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Research paper
Intensive Statin Treatment in Acute Ischaemic Stroke Patients with Intracranial Atherosclerosis: a High-Resolution Magnetic Resonance Imaging study (STAMINA-MRI Study)
  1. Jong-Won Chung1,
  2. Jihoon Cha2,
  3. Mi Ji Lee1,
  4. In-Wu Yu1,
  5. Moo-Seok Park3,
  6. Woo-Keun Seo1,
  7. Sung Tae Kim4,
  8. Oh Young Bang1
  1. 1Department of Neurology, Samsung Medical Center, Sungkyunkwan University School of Medicine, Seoul, Republic of Korea
  2. 2Department of Radiology, Yonsei University Medical Center, Yonsei University College of Medicine, Seoul, Republic of Korea
  3. 3Department of Neurology, Seoul Medical Center, Seoul, Republic of Korea
  4. 4Department of Radiology, Samsung Medical Center, Sungkyunkwan University School of Medicine, Seoul, Republic of Korea
  1. Correspondence to Oh Young Bang, Neurology, Samsung Medical Center, Seoul, Republic of Korea; ohyoung.bang{at}samsung.com

Abstract

Objective Intracranial atherosclerosis is a major cause of ischaemic stroke worldwide. A number of studies have shown the effects of statin treatment on coronary and carotid artery plaques, but there is little evidence on the effects of statin treatment on intracranial atherosclerotic plaques.

Methods The Intensive Statin Treatment in Acute Ischaemic Stroke Patients with Intracranial Atherosclerosis - High-Resolution Magnetic Resonance Imaging (STAMINA-MRI) Trial is a single-arm, prospective, observational study monitoring imaging and clinical outcomes of high-dose statin treatment among statin-naive patients with acute ischaemic stroke caused by symptomatic intracranial atherosclerosis. The primary outcome was the change in vascular remodelling and plaque characteristics before and after 6 months (median: 179 days, IQR 163–189 days) of statin treatment measured by high-resolution MRI (HR-MRI).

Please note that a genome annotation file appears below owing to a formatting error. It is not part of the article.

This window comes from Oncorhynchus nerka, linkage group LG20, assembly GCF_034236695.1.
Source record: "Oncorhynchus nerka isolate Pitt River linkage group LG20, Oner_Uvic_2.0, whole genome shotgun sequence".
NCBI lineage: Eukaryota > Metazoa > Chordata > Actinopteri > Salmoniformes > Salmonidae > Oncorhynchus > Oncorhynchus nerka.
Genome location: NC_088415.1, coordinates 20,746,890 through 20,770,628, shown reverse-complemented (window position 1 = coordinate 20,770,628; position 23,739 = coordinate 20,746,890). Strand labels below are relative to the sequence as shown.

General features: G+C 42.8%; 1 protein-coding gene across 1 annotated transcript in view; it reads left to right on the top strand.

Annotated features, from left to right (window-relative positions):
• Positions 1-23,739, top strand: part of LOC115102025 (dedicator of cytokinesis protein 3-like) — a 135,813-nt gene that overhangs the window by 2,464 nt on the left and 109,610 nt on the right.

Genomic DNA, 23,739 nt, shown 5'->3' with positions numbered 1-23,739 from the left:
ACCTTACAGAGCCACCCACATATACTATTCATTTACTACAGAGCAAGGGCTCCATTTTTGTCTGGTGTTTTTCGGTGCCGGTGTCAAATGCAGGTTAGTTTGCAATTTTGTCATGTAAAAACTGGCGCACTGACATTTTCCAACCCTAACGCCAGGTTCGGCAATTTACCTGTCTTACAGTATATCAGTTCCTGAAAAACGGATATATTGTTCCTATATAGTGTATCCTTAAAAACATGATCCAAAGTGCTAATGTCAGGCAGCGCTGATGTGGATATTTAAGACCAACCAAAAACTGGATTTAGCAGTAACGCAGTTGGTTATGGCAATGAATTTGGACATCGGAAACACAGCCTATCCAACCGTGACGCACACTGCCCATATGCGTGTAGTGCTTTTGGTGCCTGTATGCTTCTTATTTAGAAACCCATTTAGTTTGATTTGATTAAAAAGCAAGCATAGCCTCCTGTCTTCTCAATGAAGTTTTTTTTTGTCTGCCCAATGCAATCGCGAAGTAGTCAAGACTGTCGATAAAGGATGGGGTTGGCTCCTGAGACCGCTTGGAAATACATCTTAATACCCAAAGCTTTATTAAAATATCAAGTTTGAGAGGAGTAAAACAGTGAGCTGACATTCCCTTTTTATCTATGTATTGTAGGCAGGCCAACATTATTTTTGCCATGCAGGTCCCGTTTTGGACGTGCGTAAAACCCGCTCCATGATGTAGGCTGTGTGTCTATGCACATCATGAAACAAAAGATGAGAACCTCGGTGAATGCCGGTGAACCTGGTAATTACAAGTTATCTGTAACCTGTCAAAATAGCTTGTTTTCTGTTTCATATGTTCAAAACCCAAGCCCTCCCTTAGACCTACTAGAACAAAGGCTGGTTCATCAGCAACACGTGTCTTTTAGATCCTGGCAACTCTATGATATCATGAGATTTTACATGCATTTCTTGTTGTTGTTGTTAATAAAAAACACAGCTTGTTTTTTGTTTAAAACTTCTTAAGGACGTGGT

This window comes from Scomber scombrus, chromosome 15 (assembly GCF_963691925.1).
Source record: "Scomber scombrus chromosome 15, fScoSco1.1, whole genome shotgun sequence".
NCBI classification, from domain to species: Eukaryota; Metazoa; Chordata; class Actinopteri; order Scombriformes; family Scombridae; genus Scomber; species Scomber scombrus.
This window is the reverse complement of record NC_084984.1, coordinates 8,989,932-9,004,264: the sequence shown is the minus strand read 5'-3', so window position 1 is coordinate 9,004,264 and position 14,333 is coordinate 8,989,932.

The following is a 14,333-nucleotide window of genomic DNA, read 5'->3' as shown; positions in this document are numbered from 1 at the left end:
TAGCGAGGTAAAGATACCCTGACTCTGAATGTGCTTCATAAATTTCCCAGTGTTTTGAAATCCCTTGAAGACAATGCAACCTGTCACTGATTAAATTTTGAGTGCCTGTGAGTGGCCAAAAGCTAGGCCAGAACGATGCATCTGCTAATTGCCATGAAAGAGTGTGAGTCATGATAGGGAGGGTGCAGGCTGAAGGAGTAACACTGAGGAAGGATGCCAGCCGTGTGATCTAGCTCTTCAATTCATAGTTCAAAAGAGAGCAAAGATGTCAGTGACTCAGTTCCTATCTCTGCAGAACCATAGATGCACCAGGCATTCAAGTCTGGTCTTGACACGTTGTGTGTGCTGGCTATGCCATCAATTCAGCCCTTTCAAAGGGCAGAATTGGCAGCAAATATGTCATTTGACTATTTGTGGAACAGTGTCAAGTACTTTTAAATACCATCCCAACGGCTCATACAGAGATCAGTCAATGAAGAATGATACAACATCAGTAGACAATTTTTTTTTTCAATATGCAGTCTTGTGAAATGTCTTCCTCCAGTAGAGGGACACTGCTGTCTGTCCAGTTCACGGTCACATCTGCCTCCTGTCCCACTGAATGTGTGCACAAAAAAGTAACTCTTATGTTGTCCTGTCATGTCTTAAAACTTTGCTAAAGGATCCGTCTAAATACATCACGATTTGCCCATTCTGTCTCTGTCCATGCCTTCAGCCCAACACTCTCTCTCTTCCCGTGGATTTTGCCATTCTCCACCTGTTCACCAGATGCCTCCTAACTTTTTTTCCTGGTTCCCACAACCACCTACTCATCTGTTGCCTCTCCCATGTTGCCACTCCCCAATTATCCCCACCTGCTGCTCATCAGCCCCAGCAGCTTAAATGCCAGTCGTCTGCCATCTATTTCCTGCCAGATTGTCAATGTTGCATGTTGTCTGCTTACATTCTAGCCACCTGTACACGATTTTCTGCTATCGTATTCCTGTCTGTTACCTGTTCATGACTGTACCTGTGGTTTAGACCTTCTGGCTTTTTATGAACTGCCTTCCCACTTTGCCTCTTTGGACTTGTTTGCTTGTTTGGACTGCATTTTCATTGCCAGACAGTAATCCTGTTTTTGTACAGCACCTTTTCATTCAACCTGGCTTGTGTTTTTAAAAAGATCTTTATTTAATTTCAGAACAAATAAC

Results A total of 77 patients (mean age: 62.6±13.7 years, 61.0% women) were included in this study. Low-density lipoprotein cholesterol (LDL-C) levels (mg/dL) at initial and follow-up assessments were 125.81±35.69 and 60.95±19.28, respectively. Overall, statin treatment significantly decreased enhancement of plaque volume (mm3, 32.07±39.15 vs 17.06±34.53, p=0.013), the wall area index (7.50±4.28 vs 5.86±4.05, p=0.016) and stenosis degree (%, 76.47±20.23 vs 64.05±21.29, p<0.001), but not the remodelling index (p=0.195). However, 35% patients showed no change or increased enhancement volume and stenosis degree after statin treatment. Higher reduction of LDL-C and longer duration of statin treatment were associated with decreased enhancement volume after statin treatment.

Conclusions High-dose statin treatment effectively stabilised symptomatic intracranial atherosclerotic plaques as documented by HR-MRI. Further study is needed to determine laboratory and genetic factors associated with poor response to statins and alternative therapeutic options, such as proprotein convertase subtilisin-kexin type 9 inhibitors, for these patients.

Trial registration number ClinicalTrials.gov NCT02458755.

  • cerebral infarction
  • stroke
  • statins
  • intracranial atherosclerosis
  • high-resolution MRI
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Footnotes

  • Presented at This study was presented at European Stroke Organization Conference 2018 as an oral presentation.

  • Contributors J-W Chung, the first author, established the study concept, analysed and interpreted the data, and wrote the manuscript; J Cha, MJ Lee, I-W Yu, MS Park, W-K Seo, ST Kim, SM Sung established study database and made critical revision of the manuscript; OY Bang, the corresponding author, established the study idea and database, and made critical revision of the manuscript with intellectual contents.

  • Funding The study was supported in part by funds from Samsung Medical Center(OTX000036) and Dong-A Pharma, Inc.(PHO112519) Seoul, South Korea.

  • Competing interests The statistical analysis was conducted by J-W Chung (Department of

    Neurology, Samsung Medical Center, Sungkyunkwan University School of Medicine).

  • Patient consent for publication Not required.

  • Provenance and peer review Not commissioned; externally peer reviewed.

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